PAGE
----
But the church has always done best when it’s not the majority, when it’s not in control of society. The truth is, there’s nothing to fear—God is working all things to their intended point in history, and we get to participate in what God, in Christ, through the Spirit, is doing.

So, what is your freedom for?

In one of this week’s other lectionary readings, we see Jesus, at the height of his popularity, turn his face toward Jerusalem (Luke 9:51ff). For him, perfect freedom was expressed in his willingness to head into the midst of conflict, to lovingly confront the powers that had rebelled against God, and to die for the sins of the world. This kind of freedom is unintelligible to our world. But it is the moment to which all Scripture points, the moment which defines the story of which we are a part.

Jesus’ freedom was for the reconciliation of the world, even to the point of suffering and death. And we are called to follow this Jesus, the perfect image of God. The question looms over us, then: How are our lives, both individually and as a community, oriented towards participating in this kind of loving, self-giving freedom?

Answering this question in this context is impossible, since learning to be truly free is an ongoing process for an entire community—there are no easy answers. But, at the very least, we can say that we need to unlearn the concept of freedom that we have inherited from the modern world. We need to learn a new kind of freedom, one rooted in serving God and others, and dying to ourselves.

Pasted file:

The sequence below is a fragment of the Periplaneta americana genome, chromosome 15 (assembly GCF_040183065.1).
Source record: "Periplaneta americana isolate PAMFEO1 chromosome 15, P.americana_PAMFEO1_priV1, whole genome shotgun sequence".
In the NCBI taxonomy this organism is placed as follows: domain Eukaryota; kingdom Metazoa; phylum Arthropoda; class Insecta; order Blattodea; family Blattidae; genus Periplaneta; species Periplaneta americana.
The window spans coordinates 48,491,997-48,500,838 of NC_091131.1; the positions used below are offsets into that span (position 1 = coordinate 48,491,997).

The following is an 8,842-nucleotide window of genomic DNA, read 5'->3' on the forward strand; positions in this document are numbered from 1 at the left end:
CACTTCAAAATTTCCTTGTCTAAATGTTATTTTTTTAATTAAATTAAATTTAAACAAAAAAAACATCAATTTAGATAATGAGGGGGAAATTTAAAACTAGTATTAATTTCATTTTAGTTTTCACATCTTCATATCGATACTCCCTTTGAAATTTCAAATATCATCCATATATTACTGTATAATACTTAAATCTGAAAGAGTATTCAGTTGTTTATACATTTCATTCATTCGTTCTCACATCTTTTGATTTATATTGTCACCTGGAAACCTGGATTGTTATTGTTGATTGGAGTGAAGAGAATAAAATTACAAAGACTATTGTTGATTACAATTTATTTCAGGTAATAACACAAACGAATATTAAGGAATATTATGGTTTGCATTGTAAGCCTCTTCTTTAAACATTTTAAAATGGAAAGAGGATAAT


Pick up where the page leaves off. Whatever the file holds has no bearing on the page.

This won’t be easy because, ultimately, Christian freedom is the inverse of everything we’ve been taught to think of as freedom. In worship, prayer, fellowship, communion, service, and study, however, we can learn it together.

The blessing of it all is that, because true life and freedom comes in serving God, it’s not like we have to do it—it’s that we get to do it.

Oh, God, to know you is life. To serve You is freedom. To enjoy you is a kingdom, to praise you is the joy and happiness of the soul. I praise and bless and adore you. I worship you. I glorify you. I give thanks to you for your glory. I humbly beg you to live with me, to reign in me, to make this heart of mine a holy temple, a fit habitation for your divine majesty. Amen. (Augustine of Hippo)

Posted on June 30, 2019, in Uncategorised. Bookmark the permalink. 1 Comment.

  1. Great post Matt. You write well :). We both should probably write a little more than we do.